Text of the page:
Also on the list of parts that had to be custom made or adapted were valve covers. To fill the need, Don simply ordered an assortment of valve cover gaskets from the local parts store and tried them one by one in different orientations until something close was found. After many test-fittings, it was determined that FE Ford valve covers, mounted backwards, required only the relocation of two holes to make them fit the application. A set was located at a local swap meet, the Ford logo machined off, and the engine was one step closer to completion.
Topping off the engine is a Mopar Performance M-1 manifold with a DaVinci modified Holley carburetor rated at 1,000 cfm. Earlier testing with a 1,000-cfm vacuum-secondary Holley delivered inconsistent results, and a 950-cfm Holley double-pumper was substituted. The double-pumper could not match the vacuum-secondary's elapsed times, but consistently delivered 5 mph more in top end. The DaVinci-modified Holley seems to deliver the best of both. A heavy-duty Barry Grant fuel pump delivers the fuel from a custom baffled stock gas tank via a half-inch braided stainless steel line.
The job of exhausting the spent gases falls to a set of vintage Direct Connection 171/48-inch headers originally made for the W-2 heads. In order to work with the W-8's, adapter plates had to be fashioned. Rounding out the powertrain is a high-stall converter by Dynamic Converters, a Pro-Trans Torqueflite featuring lightweight aluminum internals, and a 5:13 Dana 60 rearend with 1011/42-inch-wide Hoosier radial slicks. Altogether, the combination weighs 3,585 pounds with Mike at the wheel.
As stated earlier, pioneering a totally new engine combination virtually guarantees some surprises. The wheelstanding starts and 8,000-rpm shifts are pretty much as predicted. What was not expected was the torque from the small-block would be sufficient to break the 1011/42-inch tires loose in high gear. At first, Mike thought that something was coming loose in the rearend, because simple logic said there's no way a small-block-any small-block-could do that. But when Don Hackenberg carefully scrutinized the next few runs, it became obvious the tires were indeed breaking loose, even across the finish line. This tendency toward rear-steering is disconcerting, not to mention dangerous.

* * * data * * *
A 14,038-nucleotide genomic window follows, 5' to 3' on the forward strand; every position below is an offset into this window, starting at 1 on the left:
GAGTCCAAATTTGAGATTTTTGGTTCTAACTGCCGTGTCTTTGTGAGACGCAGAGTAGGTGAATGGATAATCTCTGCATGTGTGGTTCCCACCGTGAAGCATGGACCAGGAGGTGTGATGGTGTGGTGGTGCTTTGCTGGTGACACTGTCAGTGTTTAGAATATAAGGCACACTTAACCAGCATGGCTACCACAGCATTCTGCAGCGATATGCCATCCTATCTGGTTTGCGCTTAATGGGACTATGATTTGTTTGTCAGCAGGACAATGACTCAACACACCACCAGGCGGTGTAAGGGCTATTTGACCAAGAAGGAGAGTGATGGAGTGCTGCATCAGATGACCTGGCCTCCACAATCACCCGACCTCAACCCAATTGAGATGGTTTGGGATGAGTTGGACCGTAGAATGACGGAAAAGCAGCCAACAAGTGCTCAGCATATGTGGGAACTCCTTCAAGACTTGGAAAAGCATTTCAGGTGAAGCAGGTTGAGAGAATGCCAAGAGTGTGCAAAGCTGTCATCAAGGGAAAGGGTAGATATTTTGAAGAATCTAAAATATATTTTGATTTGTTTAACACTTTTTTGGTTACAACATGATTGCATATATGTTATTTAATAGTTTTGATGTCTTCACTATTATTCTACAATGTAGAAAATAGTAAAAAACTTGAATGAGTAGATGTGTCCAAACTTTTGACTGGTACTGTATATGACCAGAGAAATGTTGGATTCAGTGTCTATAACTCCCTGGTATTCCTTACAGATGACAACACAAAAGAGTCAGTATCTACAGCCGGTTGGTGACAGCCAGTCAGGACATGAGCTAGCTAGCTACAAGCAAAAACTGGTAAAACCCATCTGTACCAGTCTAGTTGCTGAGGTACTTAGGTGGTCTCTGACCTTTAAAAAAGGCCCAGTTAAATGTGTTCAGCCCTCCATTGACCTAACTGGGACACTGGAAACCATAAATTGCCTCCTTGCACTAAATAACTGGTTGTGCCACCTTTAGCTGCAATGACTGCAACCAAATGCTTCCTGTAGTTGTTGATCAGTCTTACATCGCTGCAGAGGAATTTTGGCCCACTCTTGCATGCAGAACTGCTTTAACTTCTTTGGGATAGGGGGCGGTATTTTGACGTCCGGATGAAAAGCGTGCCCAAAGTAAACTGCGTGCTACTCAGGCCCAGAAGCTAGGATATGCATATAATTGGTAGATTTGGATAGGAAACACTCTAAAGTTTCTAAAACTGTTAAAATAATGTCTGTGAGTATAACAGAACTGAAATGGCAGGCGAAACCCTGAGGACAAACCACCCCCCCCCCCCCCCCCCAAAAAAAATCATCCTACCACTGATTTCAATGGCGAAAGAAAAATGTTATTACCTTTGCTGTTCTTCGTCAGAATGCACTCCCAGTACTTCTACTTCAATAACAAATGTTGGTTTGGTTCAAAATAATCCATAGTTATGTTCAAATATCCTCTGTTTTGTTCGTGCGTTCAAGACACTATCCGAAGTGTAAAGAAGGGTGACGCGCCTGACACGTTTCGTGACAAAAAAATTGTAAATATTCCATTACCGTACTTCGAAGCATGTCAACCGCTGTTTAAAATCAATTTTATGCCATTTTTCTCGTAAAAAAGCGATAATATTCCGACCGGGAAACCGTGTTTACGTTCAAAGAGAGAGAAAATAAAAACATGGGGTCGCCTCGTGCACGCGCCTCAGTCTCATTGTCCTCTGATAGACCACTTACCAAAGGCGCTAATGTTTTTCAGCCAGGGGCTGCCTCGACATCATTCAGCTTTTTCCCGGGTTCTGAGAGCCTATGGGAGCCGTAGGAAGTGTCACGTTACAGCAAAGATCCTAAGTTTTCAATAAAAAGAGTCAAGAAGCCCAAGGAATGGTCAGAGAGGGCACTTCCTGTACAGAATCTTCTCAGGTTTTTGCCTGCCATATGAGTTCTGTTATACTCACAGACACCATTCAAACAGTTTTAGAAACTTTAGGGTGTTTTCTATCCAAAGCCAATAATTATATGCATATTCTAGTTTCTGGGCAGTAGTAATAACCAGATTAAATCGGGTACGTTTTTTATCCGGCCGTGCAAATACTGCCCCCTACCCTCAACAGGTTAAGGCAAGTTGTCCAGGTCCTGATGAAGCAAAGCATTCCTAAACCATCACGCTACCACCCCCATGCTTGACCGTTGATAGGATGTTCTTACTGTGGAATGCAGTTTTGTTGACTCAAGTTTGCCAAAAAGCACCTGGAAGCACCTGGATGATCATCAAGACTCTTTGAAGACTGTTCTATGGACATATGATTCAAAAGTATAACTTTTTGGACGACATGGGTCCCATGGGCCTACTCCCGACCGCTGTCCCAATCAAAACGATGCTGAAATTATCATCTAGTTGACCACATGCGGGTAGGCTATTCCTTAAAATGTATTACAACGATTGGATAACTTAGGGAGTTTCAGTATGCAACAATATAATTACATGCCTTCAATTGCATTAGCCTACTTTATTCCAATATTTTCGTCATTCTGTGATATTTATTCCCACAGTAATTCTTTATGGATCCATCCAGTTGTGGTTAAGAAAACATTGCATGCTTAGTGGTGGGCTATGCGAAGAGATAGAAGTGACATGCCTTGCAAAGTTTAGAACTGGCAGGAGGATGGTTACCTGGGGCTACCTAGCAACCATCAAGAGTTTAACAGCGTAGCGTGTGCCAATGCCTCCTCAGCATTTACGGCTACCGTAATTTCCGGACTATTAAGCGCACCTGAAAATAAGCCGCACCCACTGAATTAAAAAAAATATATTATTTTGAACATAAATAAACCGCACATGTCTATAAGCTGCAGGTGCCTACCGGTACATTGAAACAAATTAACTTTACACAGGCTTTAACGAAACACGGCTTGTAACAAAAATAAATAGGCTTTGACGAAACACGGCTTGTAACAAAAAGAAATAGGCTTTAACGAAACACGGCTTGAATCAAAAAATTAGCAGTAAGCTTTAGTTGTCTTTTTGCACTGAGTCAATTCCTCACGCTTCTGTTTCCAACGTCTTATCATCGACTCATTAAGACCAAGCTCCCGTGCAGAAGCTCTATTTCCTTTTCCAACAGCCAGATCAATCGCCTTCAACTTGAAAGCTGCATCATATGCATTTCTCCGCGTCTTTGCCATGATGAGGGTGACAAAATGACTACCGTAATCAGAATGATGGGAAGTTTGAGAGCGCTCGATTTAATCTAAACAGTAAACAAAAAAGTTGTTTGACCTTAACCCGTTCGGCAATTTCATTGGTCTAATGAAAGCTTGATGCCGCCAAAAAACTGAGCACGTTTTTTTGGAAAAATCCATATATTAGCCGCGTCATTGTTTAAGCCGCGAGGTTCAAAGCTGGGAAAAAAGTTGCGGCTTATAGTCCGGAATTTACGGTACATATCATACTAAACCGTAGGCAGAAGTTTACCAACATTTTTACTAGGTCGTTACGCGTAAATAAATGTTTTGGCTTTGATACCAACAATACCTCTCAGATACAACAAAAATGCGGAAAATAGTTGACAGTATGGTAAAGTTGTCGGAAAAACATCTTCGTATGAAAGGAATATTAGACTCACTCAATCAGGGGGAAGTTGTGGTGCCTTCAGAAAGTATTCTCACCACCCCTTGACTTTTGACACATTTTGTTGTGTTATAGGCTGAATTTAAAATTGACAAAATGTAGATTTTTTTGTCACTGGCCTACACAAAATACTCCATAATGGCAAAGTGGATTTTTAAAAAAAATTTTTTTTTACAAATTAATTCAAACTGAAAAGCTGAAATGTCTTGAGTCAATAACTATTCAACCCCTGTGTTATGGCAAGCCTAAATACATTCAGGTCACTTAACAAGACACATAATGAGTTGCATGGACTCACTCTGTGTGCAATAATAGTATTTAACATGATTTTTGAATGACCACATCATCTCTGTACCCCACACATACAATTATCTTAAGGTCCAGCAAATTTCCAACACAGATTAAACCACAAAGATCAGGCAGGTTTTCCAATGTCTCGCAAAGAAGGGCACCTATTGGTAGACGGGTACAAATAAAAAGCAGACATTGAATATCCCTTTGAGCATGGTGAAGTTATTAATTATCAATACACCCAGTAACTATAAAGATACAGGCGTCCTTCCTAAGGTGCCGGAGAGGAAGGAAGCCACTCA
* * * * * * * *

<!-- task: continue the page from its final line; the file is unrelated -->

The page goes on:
So, although the original premise was to keep the car limited to a 1011/42-inch slick, it's obvious that a mini-tubbed rearend treatment and a bigger tire was an absolute must to keep the car going straight. In addition, the camshaft would be retarded somewhat from its present 104-degree setting, since it turns out the bottom end really didn't need the help after all.
Even with the intermittent traction problems, the new combination has produced 1.36-second 60 ft. times and a best quarter-mile e.t. of 10.26 at 131.86 mph. This was at a 2,200 feet elevation with windblown sand on the track surface.
Recently, the potent Belvedere ran a 6.24-second eighth-mile with a trap speed of 111 mph, which, if you're familiar with eighth-mile times, is really hauling for a small-block in a heavy car.
Just as it sits, its 8,000-rpm shift points and unexpected wheelstands make it a real crowd-pleaser; a testament to the ingenuity and high-quality effort that Mike and Don have put into their home-built masterpiece. Though their thinking-outside-the-box engine choice resulted in some difficulties along the way, the result is a refreshing change from the normal big-block approach to horsepower. As poet Robert Frost once put it, "I took the path less traveled by, and that has made all the difference."